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Commentary: How Carson Palmer Changed the Bengals Draft

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There are some very obvious and Maddenesque things that I could say on the topic mentioned in the title of this article like: "Ever since Palmer demanded a trade, the Bengals now need a QB." (Please, hold your compliments, applause and pulitzer prizes until after I finish writing). But if we look back to December or even November -- back when the Bengals had already been ruled out of playoff contention and Carson Palmer hadn't so much as sneezed a word of retirement -- we were looking at very different 2011 NFL draft. In fact, back in December, our own Jason Garrison wrote the following:

Thing I know Two: Carson Palmer will be Cincinnati's QB in 2011

Considering that the Bengals have effectively eliminated themselves from the Andrew Luck running, I don't think there's any doubt that Palmer is going to stay right where he is next year. Maybe the Bengals draft a Jake Locker or Ryan Mallet in the 2011 draft but even if that's the case, I don't see Palmer going anywhere.

(I kid, Jason, I kid because I love) In fairness - nobody predicted the Palmer debacle happening back then and I'm sure that 99.9% of everybody who followed sports would have agreed with that sentiment. And others (myself included) denied that Palmer was serious about his demands until February or even March when the initial shock finally wore off.

So much has changed in five short months.

There were some obvious needs to fill back in December: LG, WR, RB (I would rank their needs in that order, but the we could debate it) were the big holes on the offensive side of the ball. Safety of course was still an issue, and most of us were questioning whether or not we needed help on the defensive line after a year of getting little to no pressure on the quarterback and dropping to 19th against the run total yards allowed.

Had the Bengals gone into the draft having those needs alone, they would have found themselves scrambling come draft time, but after Palmer announced his trade demands, the Bengals entire draft board was flipped upside down.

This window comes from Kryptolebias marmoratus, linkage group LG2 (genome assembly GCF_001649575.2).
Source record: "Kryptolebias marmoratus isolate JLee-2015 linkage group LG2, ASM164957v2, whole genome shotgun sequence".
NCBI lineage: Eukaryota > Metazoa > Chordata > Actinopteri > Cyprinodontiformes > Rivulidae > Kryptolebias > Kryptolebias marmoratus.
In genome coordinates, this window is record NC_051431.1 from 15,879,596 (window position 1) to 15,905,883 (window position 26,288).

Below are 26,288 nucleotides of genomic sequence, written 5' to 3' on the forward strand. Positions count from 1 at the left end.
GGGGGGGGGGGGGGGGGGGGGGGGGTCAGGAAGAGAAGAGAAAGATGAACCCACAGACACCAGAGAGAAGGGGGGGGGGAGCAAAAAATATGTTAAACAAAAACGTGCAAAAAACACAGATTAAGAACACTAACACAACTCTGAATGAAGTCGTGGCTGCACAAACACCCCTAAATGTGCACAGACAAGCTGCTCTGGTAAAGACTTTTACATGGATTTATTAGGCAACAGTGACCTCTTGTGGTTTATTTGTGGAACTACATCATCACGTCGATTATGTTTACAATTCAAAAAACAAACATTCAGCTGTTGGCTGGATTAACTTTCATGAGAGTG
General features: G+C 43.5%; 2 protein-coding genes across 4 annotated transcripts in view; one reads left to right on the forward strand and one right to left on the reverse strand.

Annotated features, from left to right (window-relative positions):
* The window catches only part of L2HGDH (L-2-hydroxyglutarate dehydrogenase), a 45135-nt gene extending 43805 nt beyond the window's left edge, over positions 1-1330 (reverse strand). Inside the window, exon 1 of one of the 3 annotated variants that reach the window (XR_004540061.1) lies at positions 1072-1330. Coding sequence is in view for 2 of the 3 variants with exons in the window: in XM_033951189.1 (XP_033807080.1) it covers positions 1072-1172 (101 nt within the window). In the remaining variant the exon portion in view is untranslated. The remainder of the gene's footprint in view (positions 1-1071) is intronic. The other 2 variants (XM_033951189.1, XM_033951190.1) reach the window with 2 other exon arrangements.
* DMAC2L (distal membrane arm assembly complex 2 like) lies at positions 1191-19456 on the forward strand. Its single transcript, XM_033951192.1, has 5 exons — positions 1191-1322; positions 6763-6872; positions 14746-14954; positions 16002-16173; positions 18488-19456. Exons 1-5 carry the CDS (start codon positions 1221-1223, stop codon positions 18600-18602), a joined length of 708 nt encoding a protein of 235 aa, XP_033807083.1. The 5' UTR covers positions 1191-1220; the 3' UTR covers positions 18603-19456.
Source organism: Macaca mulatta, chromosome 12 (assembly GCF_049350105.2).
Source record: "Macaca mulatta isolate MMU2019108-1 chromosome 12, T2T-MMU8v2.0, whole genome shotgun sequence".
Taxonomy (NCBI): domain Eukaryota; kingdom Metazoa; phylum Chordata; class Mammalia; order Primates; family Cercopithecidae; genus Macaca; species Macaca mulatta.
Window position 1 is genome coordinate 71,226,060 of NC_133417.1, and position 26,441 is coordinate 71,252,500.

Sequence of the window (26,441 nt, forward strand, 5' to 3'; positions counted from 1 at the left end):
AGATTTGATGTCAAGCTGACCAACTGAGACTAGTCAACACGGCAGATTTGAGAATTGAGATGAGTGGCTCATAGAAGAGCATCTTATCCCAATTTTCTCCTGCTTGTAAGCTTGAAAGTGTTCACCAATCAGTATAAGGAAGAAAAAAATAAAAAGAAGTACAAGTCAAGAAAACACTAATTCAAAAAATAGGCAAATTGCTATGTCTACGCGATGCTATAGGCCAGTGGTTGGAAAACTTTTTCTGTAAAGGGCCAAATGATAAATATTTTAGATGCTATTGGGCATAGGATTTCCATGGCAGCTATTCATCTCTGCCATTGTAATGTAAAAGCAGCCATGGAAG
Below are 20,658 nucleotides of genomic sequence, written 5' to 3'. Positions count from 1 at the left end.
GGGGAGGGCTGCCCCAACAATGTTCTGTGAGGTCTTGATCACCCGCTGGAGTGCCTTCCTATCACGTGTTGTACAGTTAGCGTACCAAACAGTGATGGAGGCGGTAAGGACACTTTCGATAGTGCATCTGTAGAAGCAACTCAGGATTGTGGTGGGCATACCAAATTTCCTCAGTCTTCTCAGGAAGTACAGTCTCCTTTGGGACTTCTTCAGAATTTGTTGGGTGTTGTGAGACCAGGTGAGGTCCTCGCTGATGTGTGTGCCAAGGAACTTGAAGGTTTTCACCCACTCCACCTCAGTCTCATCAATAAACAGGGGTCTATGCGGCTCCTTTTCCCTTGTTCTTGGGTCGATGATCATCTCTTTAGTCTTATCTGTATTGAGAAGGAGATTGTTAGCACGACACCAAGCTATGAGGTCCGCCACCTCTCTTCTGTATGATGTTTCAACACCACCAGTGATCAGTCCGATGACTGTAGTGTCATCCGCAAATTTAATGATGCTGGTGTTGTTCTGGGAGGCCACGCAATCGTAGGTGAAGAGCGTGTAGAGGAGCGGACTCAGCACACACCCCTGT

Consider this: When the Bengals still had Carson Palmer slated as their starting QB going into the 2011 season, the team was relatively flexible about the positions they could draft in the first three rounds, after all, they had plenty of holes to fill so drafting the best player available at a position of need would have been a relatively easy mantra to follow.

If the Bengals decided they wanted to draft a guy like Patrick Peterson No. 4 overall, they could have chosen to pick a WR like Leonard Hankerson, an OG like Danny Watson, or maybe even a top defensive lineman that fell out of the first round (like how Carlos Dunlap fell in 2010 or how Rey Maualuga fell in 2009). Or if they decided to go with A.J. Green at No. 4 overall, they could have picked up a safety like Rahim Moore out of UCLA and thus grabbed the best safety and the best WR in the draft, allowing them to go after a highly rated guard in the top of the third.

The possibilities were seemingly endless.

However, the Carson Palmer trade demands have handcuffed the team to picking a QB in the first two rounds (or so most of us assume). Thus, if the Bengals were to take a player like Patrick Peterson they would basically be forced to go after the best quarterback who falls into the second round - be it Ryan Mallet, Jake Locker, Andy Dalton or Christian Ponder. By the time they got to the third round, the top wide receivers, running backs, defensive lineman and perhaps the top guards would all be off the board.

And consider what would happen if the team drafts A.J. Green with the fourth pick. In this scenario, the Bengals would pick a QB in the second and then almost have to look at picking up a defender in the third round, lest they ignore the defensive side altogether until the fourth round of the draft (and frankly, our defense isn't good enough to wait that long before drafting somebody).That would all but eliminate the chances of drafting an immediate sure-fire upgrade at guard or running back.

The scariest thought for Bengals fans is that the need at QB is so great -- both for the league in general and for the Bengals specifically -- that the Bengals are going to have to reach for a quarterback this year unless they move around in the draft. Compound that with the fact that few evaluators consider either Blaine Gabbert or Cam Newton worthy of a top-five selection (in terms of their overall grade) AND that other second tier QBs like Andy Dalton and Colin Kaepernick's value is inflated worse than the housing market, I can safely say that picking a QB this year almost certainly means that the Bengals are going to have to reach for somebody.